Here is part two of my author spotlight on Kim Forester who’s independently published non-fiction book Inside Broadmoor (Secrets of the Criminally Insane – Revealed by the Chief Attendant) about inmates at Broadmoor Prison in the last half of the nineteenth century and the first part of the twentieth century, has recently been released. Based on the journals kept by her Great Great Grandfather Charles Bishop Coleman who worked at Broadmoor Prison, it is a truly fascinating account of the plight of inmates interred. Including a section about a prisoner who many believed to be the real Jack the Ripper.
You can read part one of the interview here: https://nicolajmcdonagh.wordpress.com/2016/06/12/author-spotlight-kim-forester/
I asked Kim what was the best part of writing your book?
The part I enjoyed the most was the research itself. The amateur detective in me enjoyed collating the facts of what happened in each case, bringing them all together and then trying to convey them in a way that was clear, concise and dispassionate. With such evocative events, I did not want my own emotions to cloud the book. Taking a look into the lives of others is always fascinating and often surprising. Everyone has a story, no person is truly alike despite superficial similarities and we all face the same challenges, temptations, and joys. How we deal with those is what gives us the outcome to each story.
What, if anything, have you learned from writing your book?
How lucky I am.
I have a fantastic and loving immediate and extended family; I’ve always been in work and I have a great job and colleagues now; I enjoy good health; I’ve benefitted from an excellent education and I have wonderful friends. I’m generally a positive person and I have been fortunate to have the life and opportunities I have enjoyed so far. The chance to travel and meet so many different people has broadened my outlook and given me empathy towards others. I’m not superhuman, of course, I have my moments, but in the grand scheme of things I really have nothing to moan about and if I had to choose a trait I like best in myself and in others, it would be kindness – the world is cruel enough without unnecessarily hurting those around us.
Do you have any advice to give authors who wish to write non-fiction?
I don’t really think I am qualified to offer advice, but I can offer encouragement – if you want to do something then have a go. You lose nothing in the trying. I originally wrote my book in a completely different format, which didn’t work, but I learned something from that experience and I simply had another crack at it – hopefully more successfully this time. I use a couple of pertinent quotes in my book and I’ll finish my answer here with one of my own favourite quotes from the late Rabbi Edgar F. Magnin….”You are the one who can stretch your own horizon.”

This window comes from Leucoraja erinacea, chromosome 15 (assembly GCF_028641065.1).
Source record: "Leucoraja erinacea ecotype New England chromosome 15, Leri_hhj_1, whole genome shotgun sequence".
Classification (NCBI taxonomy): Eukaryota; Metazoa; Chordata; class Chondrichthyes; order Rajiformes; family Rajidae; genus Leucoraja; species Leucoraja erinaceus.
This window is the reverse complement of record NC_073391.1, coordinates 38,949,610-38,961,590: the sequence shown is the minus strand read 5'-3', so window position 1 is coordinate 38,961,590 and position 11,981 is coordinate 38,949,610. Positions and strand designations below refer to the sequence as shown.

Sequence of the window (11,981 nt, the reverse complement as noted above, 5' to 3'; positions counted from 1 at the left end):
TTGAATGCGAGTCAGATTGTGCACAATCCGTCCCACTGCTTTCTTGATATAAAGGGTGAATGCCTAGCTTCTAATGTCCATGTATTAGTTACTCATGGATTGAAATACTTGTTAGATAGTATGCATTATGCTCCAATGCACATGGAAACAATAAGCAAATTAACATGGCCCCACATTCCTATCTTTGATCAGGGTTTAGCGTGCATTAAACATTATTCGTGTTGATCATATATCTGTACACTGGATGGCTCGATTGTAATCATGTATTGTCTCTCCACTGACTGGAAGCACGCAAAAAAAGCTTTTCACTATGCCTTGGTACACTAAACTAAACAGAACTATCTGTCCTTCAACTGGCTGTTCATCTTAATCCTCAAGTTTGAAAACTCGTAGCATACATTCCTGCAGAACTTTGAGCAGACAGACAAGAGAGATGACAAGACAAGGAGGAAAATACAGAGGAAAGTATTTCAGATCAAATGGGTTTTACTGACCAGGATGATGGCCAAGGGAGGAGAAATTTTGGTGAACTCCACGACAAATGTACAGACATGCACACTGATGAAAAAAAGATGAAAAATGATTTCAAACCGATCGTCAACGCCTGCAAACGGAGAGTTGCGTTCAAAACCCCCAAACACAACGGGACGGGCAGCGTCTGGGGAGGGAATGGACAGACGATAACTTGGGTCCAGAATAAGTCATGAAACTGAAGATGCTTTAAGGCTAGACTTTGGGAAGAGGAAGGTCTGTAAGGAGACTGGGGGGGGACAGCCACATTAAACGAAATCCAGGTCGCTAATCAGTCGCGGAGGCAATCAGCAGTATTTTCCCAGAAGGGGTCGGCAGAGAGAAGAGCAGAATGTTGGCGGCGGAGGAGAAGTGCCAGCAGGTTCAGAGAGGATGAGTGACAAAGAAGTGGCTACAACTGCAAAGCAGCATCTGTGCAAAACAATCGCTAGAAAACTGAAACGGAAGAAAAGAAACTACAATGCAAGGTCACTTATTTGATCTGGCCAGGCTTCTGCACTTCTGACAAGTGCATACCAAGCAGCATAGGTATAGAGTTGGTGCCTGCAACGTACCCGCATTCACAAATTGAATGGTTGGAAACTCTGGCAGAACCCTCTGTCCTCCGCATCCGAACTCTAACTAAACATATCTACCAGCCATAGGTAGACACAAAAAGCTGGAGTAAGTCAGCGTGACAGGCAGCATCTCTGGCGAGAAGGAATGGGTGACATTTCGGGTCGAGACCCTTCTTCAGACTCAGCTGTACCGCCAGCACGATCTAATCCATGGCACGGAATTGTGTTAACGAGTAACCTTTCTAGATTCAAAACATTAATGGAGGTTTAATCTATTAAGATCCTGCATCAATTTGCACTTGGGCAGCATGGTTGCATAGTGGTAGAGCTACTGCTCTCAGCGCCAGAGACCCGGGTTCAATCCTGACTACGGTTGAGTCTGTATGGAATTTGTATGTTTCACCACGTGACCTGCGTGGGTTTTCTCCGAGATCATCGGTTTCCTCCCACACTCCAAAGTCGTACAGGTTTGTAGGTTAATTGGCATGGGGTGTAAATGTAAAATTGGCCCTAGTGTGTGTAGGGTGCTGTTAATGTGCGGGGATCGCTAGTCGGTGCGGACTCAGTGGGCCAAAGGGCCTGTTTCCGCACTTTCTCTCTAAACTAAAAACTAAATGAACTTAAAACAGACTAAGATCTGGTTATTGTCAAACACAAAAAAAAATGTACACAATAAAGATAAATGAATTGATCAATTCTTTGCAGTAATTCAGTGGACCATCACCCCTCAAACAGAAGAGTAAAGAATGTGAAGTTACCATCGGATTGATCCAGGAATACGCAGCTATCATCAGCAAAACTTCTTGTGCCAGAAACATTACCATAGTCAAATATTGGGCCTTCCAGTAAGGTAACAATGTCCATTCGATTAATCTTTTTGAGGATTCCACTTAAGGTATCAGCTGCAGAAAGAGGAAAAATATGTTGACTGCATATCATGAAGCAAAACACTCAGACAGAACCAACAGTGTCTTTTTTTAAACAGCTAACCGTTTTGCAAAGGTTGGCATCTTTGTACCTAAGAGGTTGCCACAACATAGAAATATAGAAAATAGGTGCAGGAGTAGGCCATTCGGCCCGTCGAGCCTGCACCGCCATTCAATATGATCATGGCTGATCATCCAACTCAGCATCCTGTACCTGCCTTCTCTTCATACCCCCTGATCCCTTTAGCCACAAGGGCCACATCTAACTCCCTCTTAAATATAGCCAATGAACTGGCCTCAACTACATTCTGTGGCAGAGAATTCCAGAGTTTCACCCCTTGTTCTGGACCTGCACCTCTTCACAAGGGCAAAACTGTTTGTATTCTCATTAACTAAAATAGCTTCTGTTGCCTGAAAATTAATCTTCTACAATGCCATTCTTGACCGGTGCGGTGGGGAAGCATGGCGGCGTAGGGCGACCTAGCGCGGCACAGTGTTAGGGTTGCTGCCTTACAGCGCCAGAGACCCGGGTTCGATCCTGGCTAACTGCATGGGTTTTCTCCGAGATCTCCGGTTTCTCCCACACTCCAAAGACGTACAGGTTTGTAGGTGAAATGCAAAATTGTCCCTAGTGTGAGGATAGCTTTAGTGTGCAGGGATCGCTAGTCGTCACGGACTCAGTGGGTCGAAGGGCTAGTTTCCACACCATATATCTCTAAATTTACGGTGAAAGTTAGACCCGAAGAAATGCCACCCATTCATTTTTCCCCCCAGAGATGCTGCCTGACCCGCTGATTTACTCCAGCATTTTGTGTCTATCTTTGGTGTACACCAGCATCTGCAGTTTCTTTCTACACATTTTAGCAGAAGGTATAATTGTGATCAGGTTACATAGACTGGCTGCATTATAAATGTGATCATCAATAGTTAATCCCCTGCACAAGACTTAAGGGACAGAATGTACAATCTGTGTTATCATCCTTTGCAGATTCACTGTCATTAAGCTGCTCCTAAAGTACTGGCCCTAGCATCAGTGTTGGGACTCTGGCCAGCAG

Do you have a favourite author? If so, what is it about their work that you like?
I would struggle to choose just one author. From a small child, I have been an avid reader and enjoy many different genres. I have a deep interest in history, both fiction, and non-fiction and am particularly fascinated by early Welsh history and the Plantagenet era from King Henry II through to Richard III. A few years ago I found American writer Sharon Kay Penman and eagerly anticipate each new release – she writes extremely good novels about the era in which I am most interested. From the classics my favourite book would have to be non-fiction ‘Goodbye to All That’, the autobiography of Robert Graves, a deeply moving book and less well known than ‘All Quiet on the Western Front’. More recently I have discovered ‘Indie’ writer Nathan Dylan Goodwin and his genealogical detective stories about Morton Farrier, which I think are getting better and better as the series moves on. However, the story I find completely unforgettable is ‘The House on the Strand’ by Daphne du Maurier. One of her later books, it is an imaginative mix of mental time-travel, murder, addiction, and temptation – the open ending of the tale is haunting, leaving you to reach your own conclusions.
Do you plan to write more non-fiction, or perhaps, fiction?
I am keeping an open mind on further writing. I am tempted. I would like to have a go at something (maybe something different) in the future, but time is the enemy. Charles wrote over 700 entries in his diaries and I may decide to explore more of those. I took his documents along to the Antiques Roadshow at Audley End House in Saffron Walden recently and their expert considered them a ‘find’, so they were filmed and if I don’t end up on the cutting room floor, I hope you may get to see some of his items for yourself in the forthcoming series in the autumn.
I hope you found Kim’s interview interesting. If you did, you might like to know more and also grab a copy of her book at the contact links below.